Baku, Azerbaijan, March 12
By Abbas Akhundov - Trend:
International ratings agency 'Fitch Ratings' has affirmed the long-term foreign currency issuer default ratings (IDRs) of Azerbaijan-based Unibank (UB) and Demirbank (DB) at 'B', and Atabank (AB), AGBank (AGB) and Bank Technique (BT) at 'B-', according to a message from the agency.
The outlooks on UB and DB have been revised to Positive from Stable. The outlook on AGB has been revised to Stable from Negative. The outlooks on AB and BT are Stable.
"The affirmations reflect the banks' largely stable credit metrics and currently favourable broader economy, which is supported by high oil prices. The spill-over effects of high oil prices on the non-oil economy coupled with significant government spending supported the gradual resolution of post-crisis asset quality problems. Additionally, the banks' bottom lines (particularly at UB and DB) have benefited from rapid expansion in higher margin retail and micro-lending," Fitch said. "Liquidity across the sector has been stable, underpinned by fairly sticky funding and stable deposit growth. Wholesale funding of private banks is mainly sourced either from the government or from development institutions, remains limited in volume and reasonably diversified by maturity".
Fitch notes that all five banks face capital pressure resulting from weak profit generation (except for UB) driven by margin compression in corporate lending, small operational scale, still significant impairment charges and limited new equity injections.
"Return on Average Equity (ROAE) was a moderate five percent at AGB and 10 percent at AB in 2013. However, DB and UB appear better positioned to improve capitalisation from internal sources, as both banks' ROAE was commensurate with loan growth in 2013," Fitch said.
UB and DB reported fast retail growth of around 80 percent and 36 percent, respectively, in 2013, although both have managed credit risks fairly well so far, as reflected by low credit losses in 2013 (below 3.5 percent of average loans in 2013 at both banks).
"Fitch believes that further growth of reasonable quality in retail and micro-lending is possible in the sector due to currently low consumer indebtedness and low credit penetration (retail loans/GDP equal to 11 percent at end-2013). However, loss rates are likely to increase as loan books season and market saturation increases," according to the message.
"Credit risks relate mainly to slowly-amortising corporate loan books, which are particularly highly concentrated at AGB, AB and BT, with the largest 20 borrowers accounting for around 30 percent - 40 percent of total loans or around 1.7x-2.1x end-2013 statutory equity in each case. AB's asset quality is currently reasonable, with non-performing loans (NPLs; loans 90+ days overdue, reported net of accrued interest) standing at 4.4 percent in end-2013 statutory accounts, but a higher 10.5 percent and 24.2 percent, respectively at AGB and BT. BT's unreserved NPLs were equal to a high 1.7x IFRS equity at end-1H13, but Fitch expects this to decrease gradually based on reasonable collateral against some exposures and management's reasonable track record of impaired loan recoveries," Fitch said.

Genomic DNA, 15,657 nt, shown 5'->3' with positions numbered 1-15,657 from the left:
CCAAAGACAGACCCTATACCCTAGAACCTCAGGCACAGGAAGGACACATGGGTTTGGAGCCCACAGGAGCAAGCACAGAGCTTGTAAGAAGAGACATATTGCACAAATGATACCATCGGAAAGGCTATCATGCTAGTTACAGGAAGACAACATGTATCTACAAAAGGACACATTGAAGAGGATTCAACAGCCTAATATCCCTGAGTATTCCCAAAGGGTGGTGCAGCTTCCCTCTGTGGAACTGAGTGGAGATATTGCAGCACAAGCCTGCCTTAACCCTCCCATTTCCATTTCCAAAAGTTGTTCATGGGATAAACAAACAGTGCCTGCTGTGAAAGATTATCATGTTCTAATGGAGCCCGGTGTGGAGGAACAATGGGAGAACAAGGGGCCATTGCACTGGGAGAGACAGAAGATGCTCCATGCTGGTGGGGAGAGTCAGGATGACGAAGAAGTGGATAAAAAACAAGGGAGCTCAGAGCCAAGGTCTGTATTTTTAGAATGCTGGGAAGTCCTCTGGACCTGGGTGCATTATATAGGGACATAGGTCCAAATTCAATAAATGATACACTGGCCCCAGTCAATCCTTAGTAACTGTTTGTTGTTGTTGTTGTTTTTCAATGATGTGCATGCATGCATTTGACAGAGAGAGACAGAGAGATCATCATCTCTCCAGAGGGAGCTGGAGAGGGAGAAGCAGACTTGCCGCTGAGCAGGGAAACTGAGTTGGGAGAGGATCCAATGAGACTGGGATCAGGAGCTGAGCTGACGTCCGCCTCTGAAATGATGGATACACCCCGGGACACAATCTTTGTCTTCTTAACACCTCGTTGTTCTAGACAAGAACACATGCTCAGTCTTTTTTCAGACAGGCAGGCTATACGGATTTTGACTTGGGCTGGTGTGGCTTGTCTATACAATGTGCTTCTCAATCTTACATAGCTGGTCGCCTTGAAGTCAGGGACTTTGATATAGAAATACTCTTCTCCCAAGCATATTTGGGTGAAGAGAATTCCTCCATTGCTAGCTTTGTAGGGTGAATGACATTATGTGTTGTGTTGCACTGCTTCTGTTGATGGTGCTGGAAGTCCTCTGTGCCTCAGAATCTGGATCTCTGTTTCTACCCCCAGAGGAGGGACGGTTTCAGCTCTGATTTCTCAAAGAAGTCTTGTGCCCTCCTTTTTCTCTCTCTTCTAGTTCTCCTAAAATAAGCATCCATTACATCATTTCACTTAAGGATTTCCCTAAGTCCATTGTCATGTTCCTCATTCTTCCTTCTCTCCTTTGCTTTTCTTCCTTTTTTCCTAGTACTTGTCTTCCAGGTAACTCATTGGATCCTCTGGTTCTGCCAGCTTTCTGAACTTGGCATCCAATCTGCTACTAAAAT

Positive Outlooks on UB and DB reflects Fitch's base case scenario that their performance will remain reasonable as loan books season, and that their more robust business models, growth strategies and internal capital generation will therefore warrant upgrades.
"The banks' profitability benefits from higher margin retail/small business lending, the moderate (compared with peers) volatility of their impairment charges through the cycle, and the lower amount of legacy impaired and non-core assets (which are particularly high at BT and AGB)," the agency said.
The revision of AGB's outlook to Stable from Negative reflects the stabilisation of asset quality and significant improvement of operating performance.
"In 2013, AGB reported positive, albeit moderate, pre-impairment profit in its statutory accounts of 3.6 million manats (eight percent of starting equity) net of non-received interest. Loan impairment charges were a moderate 1.3 percent of average loans. At the same time, Fitch continues to consider the amount of accrued, but not received, interest income as substantial relative to capital (0.6x tangible statutory equity at end-2013). Part of this relates to performing loans with grace periods on interest payments," according to Fitch.
The agency also said that UB and DB could be upgraded if they show an extended track record of reasonable asset quality and manage to defend their profitability amid more intense competition and greater market saturation in their lending segments.
"Conversely, a marked weakening of profitability and/or deterioration of asset quality would likely result in the revision of the Outlooks to Stable," Fitch said.
Upside potential for the ratings of BT, AGB and AB is unlikely in the near term, as reflected by their Stable outlooks. However, gradual improvements in the operating environment, further recoveries of legacy impaired loans and the strengthening of the banks' internal capital generation could give rise to moderate upward rating pressure over time.
The ratings of all five banks could come under downward pressure if there was a large and sustained drop in oil prices, although this scenario is not expected in the near term. Sharp deterioration in asset quality and/or liquidity at any of the banks could also cause a downgrade.
The official exchange rate on March 12 is 0.744 AZN/USD.